Madagascar, officially the Republic of Madagascar, is an island nation in the Indian Ocean, off the eastern coast of Africa. The main island, also called Madagascar, is the fourth largest island in the world. It is the home of five percent of the world's plant and animal species, 80 percent of which are unique to Madagascar. Among its most notable examples of biodiversity are the lemur infraorder of primates, three endemic bird families and six endemic baobab species. The adjective (language, ethnicity and citizenship) derived from Madagascar is Malagasy (pronounced "mal-gazh"). The primary language spoken in Madagascar is Malagasy.
Archeologists place the first arrival of humans on the island to the years between 200 and 500 C.E., when
seafarers from southeast Asia, probably Kalimantan or the southern Sulawesi, arrived after crossing thousands of miles of open ocean in their outrigger canoes. The feat represented the western-most branch of the great Austronesian expansion.
The written history of Madagascar began in the 7th century, when Arabs established trading posts along the northwest coast. European contact began in the 1500s, when Portuguese sea captain Diego Dias sighted the island after his ship became separated from a fleet going to India. In the late 17th century, the French established trading posts along the east coast. From about 1774 to 1824, it was a favourite haunt for pirates, including Americans, one of whom brought Malagasy rice to South Carolina.
During the Middle Ages, the chiefs of the different settlements on the island began to extend their power through trade with Madagascar's Indian Ocean neighbors, notably North Africa, the Middle-east and India. Large chiefdoms began to dominate considerable areas of the island. Among these were the Sakalava chiefdoms of the Menabe, centered in what is now the town of Morondava, and of Boina, centered in what is now the provincial capital of Mahajanga (Majunga). The influence of the Sakalava extended across what is now the provinces of Antsiranana, Mahajanga and Toliara. But with the domination of the Indian Ocean by the British fleet and the end of the Arab slave trade, the Sakalava would lose their power to the emerging Merina threat. For a short time the Betsimisaraka of the east coast also unified, but this unification was short-lived.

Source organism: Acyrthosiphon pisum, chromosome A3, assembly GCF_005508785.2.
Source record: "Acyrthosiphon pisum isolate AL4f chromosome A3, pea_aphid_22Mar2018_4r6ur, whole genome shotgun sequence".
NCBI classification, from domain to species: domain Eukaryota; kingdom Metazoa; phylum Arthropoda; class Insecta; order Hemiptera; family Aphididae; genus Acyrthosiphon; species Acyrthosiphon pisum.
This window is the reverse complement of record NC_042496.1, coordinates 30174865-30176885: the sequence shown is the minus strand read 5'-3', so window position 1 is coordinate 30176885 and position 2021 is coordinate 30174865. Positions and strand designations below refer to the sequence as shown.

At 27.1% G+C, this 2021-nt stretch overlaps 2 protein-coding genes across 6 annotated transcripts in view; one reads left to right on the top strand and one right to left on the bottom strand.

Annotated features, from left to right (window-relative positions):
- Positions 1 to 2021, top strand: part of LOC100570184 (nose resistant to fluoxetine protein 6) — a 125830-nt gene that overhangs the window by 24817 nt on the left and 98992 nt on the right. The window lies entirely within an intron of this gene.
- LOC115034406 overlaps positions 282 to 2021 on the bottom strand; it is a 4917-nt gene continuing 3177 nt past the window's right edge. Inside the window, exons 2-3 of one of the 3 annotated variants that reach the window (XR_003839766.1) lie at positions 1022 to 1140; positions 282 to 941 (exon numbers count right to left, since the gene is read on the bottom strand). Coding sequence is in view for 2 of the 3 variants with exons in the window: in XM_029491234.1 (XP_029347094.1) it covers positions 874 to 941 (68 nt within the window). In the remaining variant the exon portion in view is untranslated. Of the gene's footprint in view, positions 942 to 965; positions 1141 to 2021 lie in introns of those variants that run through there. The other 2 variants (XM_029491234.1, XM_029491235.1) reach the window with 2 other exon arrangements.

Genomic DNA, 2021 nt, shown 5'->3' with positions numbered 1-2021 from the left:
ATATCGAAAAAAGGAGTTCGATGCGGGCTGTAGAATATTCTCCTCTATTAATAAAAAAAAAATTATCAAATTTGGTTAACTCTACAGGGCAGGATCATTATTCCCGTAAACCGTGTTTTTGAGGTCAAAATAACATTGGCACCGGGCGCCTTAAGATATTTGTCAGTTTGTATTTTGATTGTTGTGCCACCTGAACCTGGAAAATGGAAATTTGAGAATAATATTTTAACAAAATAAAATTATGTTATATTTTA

Beginning in the 1790s, Merina rulers succeeded in establishing hegemony over the major part of the island, including the coast. In 1817, the Merina ruler and the British governor of Mauritius concluded a treaty abolishing the slave trade, which had been important in Madagascar's economy. In return, the island received British military and financial assistance. British influence remained strong for several decades, during which the Merina court was converted to Presbyterianism, Congregationalism, and Anglicanism.
France invaded Madagascar in 1883 in what became known as the first Franco-Hova War (Hova being the name of the Merina aristocrats), eeking to restore property that had been confiscated from French citizens. At the war’s end, Madagascar ceded Antsiranana (Diégo Suarez) on the northern coast to France and paid 560,000 gold francs to the heirs of Joseph-François Lambert. The British accepted the imposition of a French protectorate over Madagascar in 1885 in return for eventual control over Zanzibar (now part of Tanzania) and as part of an overall definition of spheres of influence in the area.
In Europe, meanwhile, diplomats partitioning the Africa continent worked out an agreement whereby Britain, to obtain the Sultanate of Zanzibar, ceded its share of Heligoland to Germany and renounced all claims to Madagascar in favor of France. The agreement spelled doom for Madagascar. Prime Minister Rainilaiarivory had succeeded in playing England and France against one another, but now France could meddle without fear of reprisals from England. In 1895, a French flying column landed in Mahajanga (Majunga) and marched to the capital, Antananarivo, where the city’s defenders were taken by surprise, as they were expecting an attack from the much closer east coast. Twenty French soldiers died fighting and 6,000 died of malaria and other diseases before the second Franco-Hova War ended.
Absolute French control over Madagascar was established by military force in 1895-1896, and in 1896, the French Parliament voted to annex Madagascar. The 103-year-old Merina monarchy ended with the royal family being sent into exile in Algeria. In December 1904, the Russian Baltic Fleet stopped at Diego Suarez for coal and provisions before sailing on to its doomed encounter with the Japanese Fleet in the Battle of Tsushima. Before leaving port the Russian sailors were required to put ashore the animals they had acquired, including monkeys, boa constrictors and one crocodile.
During World War II, Malagasy troops fought in France, Morocco, and Syria. Immediately preceding the fall of France, Germany initiated planning to forcibly deport all of Europe's Jews to Madagascar in what was known as the Madagascar Plan. Action on the plan was never begun. After France fell to Germany, the Vichy government administered Madagascar. British troops occupied the strategic island in 1942 to preclude its seizure by the Japanese. The Free French received the island from the United Kingdom in 1943.
In 1947, with French prestige at low ebb, a nationalist uprising was suppressed after several months of bitter fighting with 100,000 persons killed and this after Malagasy troops had to fight for France during the World War II. The French subsequently established reformed institutions in 1956 under the Loi Cadre (Overseas Reform Act), and Madagascar moved peacefully toward independence. The Malagasy Republic was proclaimed on October 14, 1958, as an autonomous state within the French Community. A period of provisional government ended with the adoption of a constitution in 1959 and full independence on June 26, 1960.